The first two parts are self- explanatory, the third part about deriving benefit has different applications, but among them, is the prohibition of giving food which has both milk and meat in it to your pet. So, back to Snowball. I have to say your explanation has left me confused! Snowball loves dairy. I got that part. But Snowball is lactose intolerant. I got that part too. It’s the ” am I to never allow him the joy of dairy cat food/treats?” part I don’t get. It would appear that you shouldn’t give Snowball dairy cat treats since he’s lactose intolerant. You make no mention of milk and meat being combined in these treats. So confusion aside, I’ll explain it like this. If you’re OK giving Snowball dairy treats (that have no meat in them) b/c he loves dairy – go for it! If the only dairy cat treats are combined with meat, then that is a problem according to Jewish law.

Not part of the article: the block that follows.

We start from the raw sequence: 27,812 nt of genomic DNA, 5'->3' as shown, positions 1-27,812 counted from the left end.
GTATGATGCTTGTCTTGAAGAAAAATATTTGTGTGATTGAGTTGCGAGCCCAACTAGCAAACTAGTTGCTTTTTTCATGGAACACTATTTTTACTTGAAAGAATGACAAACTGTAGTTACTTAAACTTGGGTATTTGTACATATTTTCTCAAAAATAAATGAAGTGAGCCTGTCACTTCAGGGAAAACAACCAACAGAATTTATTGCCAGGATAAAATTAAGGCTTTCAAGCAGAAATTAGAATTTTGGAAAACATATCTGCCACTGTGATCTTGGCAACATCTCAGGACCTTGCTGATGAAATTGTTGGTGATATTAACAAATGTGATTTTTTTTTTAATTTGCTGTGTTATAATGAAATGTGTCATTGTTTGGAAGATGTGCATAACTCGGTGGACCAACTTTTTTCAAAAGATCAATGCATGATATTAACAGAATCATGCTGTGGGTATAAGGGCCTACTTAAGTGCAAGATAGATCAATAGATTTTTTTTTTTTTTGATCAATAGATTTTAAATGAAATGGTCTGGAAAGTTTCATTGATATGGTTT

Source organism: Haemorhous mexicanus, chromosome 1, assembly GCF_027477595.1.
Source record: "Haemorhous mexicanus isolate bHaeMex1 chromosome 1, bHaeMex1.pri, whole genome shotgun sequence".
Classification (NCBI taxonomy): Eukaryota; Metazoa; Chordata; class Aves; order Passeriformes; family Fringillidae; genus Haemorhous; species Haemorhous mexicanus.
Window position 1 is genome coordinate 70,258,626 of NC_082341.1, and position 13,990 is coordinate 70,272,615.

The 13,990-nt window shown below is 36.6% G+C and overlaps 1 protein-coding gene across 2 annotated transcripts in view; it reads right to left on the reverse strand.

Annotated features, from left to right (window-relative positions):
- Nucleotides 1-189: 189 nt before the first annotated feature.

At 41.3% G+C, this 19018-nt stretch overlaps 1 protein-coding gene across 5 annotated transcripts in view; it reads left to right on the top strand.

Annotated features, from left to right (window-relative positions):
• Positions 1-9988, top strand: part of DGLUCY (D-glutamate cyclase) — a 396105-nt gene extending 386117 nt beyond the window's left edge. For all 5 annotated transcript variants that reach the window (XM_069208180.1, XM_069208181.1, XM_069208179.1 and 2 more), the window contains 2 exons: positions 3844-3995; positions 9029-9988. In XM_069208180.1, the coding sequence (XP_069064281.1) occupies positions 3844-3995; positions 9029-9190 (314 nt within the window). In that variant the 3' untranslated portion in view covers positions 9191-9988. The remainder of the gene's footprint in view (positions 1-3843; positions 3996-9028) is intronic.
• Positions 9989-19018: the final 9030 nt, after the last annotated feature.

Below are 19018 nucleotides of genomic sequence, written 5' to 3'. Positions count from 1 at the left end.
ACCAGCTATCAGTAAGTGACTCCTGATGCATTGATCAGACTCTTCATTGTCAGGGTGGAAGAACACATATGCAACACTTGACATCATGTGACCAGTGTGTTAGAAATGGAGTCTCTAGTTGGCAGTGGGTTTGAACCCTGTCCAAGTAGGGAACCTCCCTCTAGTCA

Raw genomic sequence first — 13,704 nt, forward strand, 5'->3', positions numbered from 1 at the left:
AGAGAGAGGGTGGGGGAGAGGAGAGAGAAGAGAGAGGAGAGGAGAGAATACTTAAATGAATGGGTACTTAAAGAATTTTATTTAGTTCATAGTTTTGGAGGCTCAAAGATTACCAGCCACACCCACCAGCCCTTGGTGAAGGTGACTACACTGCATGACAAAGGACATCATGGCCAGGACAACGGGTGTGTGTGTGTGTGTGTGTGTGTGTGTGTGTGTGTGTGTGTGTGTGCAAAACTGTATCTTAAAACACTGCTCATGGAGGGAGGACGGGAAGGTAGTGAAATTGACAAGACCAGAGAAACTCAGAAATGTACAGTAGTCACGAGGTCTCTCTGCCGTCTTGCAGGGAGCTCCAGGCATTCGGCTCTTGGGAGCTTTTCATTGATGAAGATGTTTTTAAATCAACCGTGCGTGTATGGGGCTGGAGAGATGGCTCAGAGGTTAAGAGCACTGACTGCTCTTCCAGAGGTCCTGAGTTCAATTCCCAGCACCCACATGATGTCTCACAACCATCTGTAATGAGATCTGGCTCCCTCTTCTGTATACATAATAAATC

In terms of are you not allowed to pet your pet on Shabbos? It depends on who you ask. Animals (the wild kind) are not supposed to be touched unless they are in pain and could be helped by being touched. They’re considered “muktzeh” or in the category of having no Shabbos purpose and therefore being off limits during Shabbos.

      There seems to be a disagreement about pets, though. It has been argued by certain prominent halachic authoritie that household pets are not included in the category of muktzah at all, because they have an “immediate practical use” — namely, providing people with pleasure and companionship. There are others who disagree, maintaining that the rabbinic prohibition against handling animals on Shabbat was imposed across the board.

  18. Your answers are extremely thorough, thank you for your service.